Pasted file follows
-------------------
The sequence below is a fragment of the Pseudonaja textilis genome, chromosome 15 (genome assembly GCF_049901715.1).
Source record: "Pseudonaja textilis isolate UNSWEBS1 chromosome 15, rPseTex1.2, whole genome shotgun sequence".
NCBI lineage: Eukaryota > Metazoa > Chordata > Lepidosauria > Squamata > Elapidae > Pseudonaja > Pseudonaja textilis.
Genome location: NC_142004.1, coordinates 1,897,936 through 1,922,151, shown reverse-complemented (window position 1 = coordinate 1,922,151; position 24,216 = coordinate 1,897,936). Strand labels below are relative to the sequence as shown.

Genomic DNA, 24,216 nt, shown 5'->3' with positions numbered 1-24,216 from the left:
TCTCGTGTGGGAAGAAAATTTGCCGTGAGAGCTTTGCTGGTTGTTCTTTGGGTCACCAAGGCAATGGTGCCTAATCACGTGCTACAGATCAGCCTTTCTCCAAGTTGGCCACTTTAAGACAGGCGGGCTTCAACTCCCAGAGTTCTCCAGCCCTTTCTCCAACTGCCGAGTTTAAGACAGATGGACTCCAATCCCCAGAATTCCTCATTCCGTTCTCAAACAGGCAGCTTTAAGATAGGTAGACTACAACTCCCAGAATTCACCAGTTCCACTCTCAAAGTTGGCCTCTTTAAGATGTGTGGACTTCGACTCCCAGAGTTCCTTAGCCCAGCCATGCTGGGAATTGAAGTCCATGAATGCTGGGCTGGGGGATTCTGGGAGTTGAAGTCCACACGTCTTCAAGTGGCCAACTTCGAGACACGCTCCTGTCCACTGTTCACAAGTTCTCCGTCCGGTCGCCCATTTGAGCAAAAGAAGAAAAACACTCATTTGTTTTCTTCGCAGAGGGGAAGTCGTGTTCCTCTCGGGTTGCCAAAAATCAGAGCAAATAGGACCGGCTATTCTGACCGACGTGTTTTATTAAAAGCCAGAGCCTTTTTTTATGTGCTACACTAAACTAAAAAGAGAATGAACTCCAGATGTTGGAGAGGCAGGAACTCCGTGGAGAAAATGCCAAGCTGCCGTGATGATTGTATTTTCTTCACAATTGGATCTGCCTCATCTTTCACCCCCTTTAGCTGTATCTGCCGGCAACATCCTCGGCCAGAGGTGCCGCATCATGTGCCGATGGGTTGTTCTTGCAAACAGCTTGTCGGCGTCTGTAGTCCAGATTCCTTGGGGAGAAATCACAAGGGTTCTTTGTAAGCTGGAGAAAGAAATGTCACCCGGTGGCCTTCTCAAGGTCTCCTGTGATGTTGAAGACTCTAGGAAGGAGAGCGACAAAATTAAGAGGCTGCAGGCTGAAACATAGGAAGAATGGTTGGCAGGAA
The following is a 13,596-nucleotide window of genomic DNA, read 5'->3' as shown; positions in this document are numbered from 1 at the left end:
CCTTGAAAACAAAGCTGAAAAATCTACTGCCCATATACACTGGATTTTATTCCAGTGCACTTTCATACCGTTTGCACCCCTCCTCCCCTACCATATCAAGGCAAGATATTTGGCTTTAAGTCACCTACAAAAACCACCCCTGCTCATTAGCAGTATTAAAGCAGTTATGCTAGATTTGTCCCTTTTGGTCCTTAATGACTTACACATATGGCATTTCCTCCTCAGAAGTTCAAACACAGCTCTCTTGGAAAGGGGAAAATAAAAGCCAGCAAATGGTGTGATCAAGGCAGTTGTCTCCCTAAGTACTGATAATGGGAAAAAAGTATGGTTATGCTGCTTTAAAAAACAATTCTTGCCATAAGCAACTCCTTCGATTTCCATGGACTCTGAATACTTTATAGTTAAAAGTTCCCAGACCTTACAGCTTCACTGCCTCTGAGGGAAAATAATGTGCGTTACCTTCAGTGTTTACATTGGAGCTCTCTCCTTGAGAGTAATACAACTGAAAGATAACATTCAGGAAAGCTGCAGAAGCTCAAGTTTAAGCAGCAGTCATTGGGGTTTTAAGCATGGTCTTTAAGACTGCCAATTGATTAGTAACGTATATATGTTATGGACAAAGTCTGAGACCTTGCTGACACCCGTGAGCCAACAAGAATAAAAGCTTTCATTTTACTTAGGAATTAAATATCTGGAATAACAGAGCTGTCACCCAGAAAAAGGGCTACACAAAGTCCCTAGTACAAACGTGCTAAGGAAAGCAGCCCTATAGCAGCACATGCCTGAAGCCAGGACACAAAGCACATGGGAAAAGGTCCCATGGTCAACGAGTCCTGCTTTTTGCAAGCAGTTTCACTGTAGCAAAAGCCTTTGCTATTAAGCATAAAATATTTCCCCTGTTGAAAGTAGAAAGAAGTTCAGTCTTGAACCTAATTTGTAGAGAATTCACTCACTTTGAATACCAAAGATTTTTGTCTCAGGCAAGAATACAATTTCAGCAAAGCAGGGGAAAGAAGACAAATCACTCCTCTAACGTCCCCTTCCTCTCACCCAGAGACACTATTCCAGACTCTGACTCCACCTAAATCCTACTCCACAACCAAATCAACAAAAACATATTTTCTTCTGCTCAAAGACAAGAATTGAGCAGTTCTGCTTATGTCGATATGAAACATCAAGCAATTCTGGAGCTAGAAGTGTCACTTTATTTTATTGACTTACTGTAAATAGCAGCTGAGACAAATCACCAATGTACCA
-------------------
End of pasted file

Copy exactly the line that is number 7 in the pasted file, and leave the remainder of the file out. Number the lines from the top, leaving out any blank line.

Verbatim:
The following is a 13,596-nucleotide window of genomic DNA, read 5'->3' as shown; positions in this document are numbered from 1 at the left end: